Terminal corrosion can also be an issue as well. You will also need to check the cables to make sure they stay well connected. I’m personally having flashbacks to being under the hood of my ’78 HZ Holden.
If you don’t think you are up to the regular maintenance of these batteries you are best going with a maintenance-free version of the lead-acid battery like Gel or AGM.
What size battery will I need for my solar system?
The size of your solar battery will depend on the amount of energy your household will consume in one day and when you use it. The national average in Australia is about 15kWh per day. As most Australians work a typical 9 – 5 job, they are using about 35% of their energy through the day when their solar system is actually producing power and 65% at night.
So what you really need is a battery that can handle your night use. In the above example of the day: night – 35%: 65% we are looking at 5.25kWh through the day and 9.75kWh at night. So you need a battery that can hold at least 10kWh of power to cover you at night.
The Tesla Powerwall 2 holds 13.4kWh so this would more than cover you. They cost about $12,000.
The battery size will depend on what you are looking to get out of your system though. Do you just want to cover your daily power more or less or were you looking fully self-sustained? There are two main types of solar and battery systems, they are grid-ted and off-grid.
Grid-tied – This solar system will have your home still connected to the energy grid just in case you use all your available power and also to feed the extra power you generate back into the system for use. You will still have a battery to store excess energy to use at night or during peak periods, but the battery does not have to be too big as you always have the grid for backup in times of need. Your battery might hold enough charge to cover you for 2 days of your typical energy production.
Off-grid – As the name suggests you will no longer have a connection to the energy grid and you will need to rely 100% on the energy your solar system is producing to cover all your energy needs. This energy will need to sustain you during prolonged periods of rain or cloud cover when energy production is lower. For this, you will need to install an oversized battery that can cover you for 5 – 7 days with little to no energy being produced by your rooftop solar.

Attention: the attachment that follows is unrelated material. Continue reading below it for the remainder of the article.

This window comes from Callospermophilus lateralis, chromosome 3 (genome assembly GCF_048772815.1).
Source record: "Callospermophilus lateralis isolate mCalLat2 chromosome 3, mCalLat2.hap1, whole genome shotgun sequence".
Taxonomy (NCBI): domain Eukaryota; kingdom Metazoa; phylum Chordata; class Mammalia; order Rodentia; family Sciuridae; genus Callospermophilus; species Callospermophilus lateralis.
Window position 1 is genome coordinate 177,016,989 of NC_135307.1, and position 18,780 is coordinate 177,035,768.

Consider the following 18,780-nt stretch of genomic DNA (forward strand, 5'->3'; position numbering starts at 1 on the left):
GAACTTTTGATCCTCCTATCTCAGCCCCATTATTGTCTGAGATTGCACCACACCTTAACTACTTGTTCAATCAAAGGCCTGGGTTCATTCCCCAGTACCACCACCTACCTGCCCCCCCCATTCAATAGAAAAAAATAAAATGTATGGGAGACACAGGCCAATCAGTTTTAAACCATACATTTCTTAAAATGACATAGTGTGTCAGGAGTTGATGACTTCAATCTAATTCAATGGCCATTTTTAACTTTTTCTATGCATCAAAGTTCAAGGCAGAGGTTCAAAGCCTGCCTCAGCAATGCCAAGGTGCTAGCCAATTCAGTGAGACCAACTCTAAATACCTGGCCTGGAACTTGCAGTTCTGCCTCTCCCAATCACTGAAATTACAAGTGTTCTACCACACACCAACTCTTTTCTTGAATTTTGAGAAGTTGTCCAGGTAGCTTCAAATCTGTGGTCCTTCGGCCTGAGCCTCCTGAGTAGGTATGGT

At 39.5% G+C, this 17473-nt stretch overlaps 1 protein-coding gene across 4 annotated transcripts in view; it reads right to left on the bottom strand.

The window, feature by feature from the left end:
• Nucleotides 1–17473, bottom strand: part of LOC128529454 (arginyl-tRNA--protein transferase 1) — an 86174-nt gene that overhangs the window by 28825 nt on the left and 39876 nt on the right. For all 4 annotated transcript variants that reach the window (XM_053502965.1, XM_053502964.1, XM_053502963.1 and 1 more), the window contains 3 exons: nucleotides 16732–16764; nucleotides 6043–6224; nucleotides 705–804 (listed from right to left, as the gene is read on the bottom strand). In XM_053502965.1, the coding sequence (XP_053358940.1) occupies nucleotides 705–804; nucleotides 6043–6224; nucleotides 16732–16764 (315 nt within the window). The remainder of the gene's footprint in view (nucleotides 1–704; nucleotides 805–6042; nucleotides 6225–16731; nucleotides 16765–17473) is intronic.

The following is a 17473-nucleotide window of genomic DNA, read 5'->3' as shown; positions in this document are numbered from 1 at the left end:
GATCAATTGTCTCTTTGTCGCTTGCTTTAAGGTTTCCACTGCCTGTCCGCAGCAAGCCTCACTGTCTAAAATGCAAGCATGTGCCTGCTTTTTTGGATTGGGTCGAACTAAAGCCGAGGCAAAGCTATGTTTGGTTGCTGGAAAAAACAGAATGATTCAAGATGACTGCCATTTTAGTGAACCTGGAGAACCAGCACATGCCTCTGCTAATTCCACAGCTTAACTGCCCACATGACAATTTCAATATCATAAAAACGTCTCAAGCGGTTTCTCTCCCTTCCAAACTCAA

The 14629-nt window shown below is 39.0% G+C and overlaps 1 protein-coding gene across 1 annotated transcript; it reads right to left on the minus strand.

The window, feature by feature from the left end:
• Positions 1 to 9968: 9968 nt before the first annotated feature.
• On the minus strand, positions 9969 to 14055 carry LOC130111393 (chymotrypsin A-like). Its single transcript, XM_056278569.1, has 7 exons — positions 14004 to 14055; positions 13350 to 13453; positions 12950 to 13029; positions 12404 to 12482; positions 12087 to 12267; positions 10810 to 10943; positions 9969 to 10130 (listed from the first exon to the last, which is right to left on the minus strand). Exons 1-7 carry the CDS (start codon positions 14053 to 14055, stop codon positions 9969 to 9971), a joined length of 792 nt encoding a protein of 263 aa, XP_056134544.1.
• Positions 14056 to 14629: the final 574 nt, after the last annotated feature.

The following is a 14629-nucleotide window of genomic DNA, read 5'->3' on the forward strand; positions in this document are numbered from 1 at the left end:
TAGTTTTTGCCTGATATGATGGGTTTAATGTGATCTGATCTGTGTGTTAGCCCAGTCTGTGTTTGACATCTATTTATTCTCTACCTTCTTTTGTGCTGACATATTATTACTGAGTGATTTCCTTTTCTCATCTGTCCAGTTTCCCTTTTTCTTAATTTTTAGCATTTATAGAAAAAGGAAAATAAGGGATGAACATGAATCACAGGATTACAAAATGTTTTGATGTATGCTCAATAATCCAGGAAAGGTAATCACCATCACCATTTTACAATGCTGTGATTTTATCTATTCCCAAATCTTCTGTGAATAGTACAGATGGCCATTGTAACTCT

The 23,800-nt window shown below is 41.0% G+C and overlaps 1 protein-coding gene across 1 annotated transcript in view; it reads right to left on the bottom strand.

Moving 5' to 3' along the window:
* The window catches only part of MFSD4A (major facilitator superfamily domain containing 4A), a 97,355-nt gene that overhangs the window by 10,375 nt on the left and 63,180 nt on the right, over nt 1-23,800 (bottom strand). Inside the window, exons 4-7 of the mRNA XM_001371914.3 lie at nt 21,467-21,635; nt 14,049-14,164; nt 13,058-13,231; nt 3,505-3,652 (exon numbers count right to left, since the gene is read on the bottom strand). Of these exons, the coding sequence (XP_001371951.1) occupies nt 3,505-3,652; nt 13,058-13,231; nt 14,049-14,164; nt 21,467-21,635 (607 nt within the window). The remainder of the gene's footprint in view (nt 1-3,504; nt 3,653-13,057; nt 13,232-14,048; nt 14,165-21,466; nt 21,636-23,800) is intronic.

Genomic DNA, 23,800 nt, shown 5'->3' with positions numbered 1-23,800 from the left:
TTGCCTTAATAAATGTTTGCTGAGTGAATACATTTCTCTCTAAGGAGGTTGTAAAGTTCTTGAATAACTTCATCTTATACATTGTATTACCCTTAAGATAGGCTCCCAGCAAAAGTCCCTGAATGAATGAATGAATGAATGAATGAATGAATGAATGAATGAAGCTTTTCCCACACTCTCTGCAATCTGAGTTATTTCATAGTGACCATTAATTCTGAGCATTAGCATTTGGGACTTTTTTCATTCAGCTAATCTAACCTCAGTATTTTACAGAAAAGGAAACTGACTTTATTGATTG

So what does that have to do with size of battery?
If you are just trying to eliminate your power bill as much as possible is probably best going with a battery backup that will cover you for your night usage and stay connected to the grid just in case it rains or there are a few days of sub-optimal weather such as cloudy where energy production drops.
On the other hand, if you were looking to go fully off-grid you will need to have enough power backed up in battery storage to last you for up to 5 days of low power generation by your system. It’s a little bit riskier as things happen and if you had a few weeks of bad weather you could find yourself with every little power.
A full off-grid system is also going to be a lot more expensive as you will need a lot of batteries to back up the amount of power you will need.
Types of solar batteries
There are 3 main types of batteries utilized by the solar industry and also a couple of dark horse options worth considering.
Lithium-ion solar batteries
These are the gold standard when it comes to solar batteries. They are lightweight, compact, and are the most efficient. This is why you find them on your mobile phone. They are just a better battery. But that being said they are also the most expensive. The most well-known solar battery on the market is the Tesla Powerwall which uses Lithium-ion batteries. These batteries also have the longest lifespan of all the batteries and a good depth of charge.
These types of batteries we have been using in cars for decades are nothing new. As they are made at scale for the automobile industry they are by far the cheapest option for solar but are sub-optimal when it comes to lifespan and depth of charge. They are currently being used in solar, but I don’t think they will be for much longer as the Lithium-ion and saltwater batteries production ramps up[ and their costs begin to drop. They are really only still a player because of their price.